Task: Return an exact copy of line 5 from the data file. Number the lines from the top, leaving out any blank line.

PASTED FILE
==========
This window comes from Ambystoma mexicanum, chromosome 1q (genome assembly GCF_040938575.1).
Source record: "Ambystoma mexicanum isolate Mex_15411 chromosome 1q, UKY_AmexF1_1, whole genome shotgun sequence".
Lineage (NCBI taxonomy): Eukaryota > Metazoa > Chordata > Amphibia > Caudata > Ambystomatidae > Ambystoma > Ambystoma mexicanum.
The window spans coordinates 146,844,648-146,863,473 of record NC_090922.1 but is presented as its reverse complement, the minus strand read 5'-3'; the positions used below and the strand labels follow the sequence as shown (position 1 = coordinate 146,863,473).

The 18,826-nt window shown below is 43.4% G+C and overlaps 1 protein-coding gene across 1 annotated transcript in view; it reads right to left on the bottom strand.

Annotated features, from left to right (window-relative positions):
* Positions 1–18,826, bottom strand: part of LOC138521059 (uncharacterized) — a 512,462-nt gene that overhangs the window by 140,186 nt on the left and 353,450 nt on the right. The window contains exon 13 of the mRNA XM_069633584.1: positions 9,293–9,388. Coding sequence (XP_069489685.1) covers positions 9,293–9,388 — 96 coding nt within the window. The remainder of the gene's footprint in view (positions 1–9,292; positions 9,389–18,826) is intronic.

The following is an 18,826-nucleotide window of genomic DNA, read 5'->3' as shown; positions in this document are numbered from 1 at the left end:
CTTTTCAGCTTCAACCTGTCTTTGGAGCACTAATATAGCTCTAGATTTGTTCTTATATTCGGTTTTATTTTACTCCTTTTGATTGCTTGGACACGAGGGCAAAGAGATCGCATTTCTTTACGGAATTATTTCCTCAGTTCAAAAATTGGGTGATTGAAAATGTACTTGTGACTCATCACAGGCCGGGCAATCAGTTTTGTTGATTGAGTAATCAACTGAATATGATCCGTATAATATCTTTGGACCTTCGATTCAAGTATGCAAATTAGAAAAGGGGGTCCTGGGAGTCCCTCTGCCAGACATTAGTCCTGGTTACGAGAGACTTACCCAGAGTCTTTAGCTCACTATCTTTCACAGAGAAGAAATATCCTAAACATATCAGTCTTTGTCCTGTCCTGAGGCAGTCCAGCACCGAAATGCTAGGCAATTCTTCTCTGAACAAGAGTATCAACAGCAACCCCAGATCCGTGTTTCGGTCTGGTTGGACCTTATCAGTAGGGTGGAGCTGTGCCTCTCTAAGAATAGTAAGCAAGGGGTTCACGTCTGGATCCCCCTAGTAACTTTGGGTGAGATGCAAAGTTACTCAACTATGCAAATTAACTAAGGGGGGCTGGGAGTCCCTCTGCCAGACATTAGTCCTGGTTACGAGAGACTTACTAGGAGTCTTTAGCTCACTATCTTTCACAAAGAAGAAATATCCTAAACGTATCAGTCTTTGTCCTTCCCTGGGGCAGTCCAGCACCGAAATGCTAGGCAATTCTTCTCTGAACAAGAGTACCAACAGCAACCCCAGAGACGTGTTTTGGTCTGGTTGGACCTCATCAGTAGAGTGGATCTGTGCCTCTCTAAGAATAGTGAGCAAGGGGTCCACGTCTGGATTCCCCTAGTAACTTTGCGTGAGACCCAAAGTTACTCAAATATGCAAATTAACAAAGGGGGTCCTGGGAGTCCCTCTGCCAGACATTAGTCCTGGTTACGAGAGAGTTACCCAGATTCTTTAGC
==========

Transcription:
The 18,826-nt window shown below is 43.4% G+C and overlaps 1 protein-coding gene across 1 annotated transcript in view; it reads right to left on the bottom strand.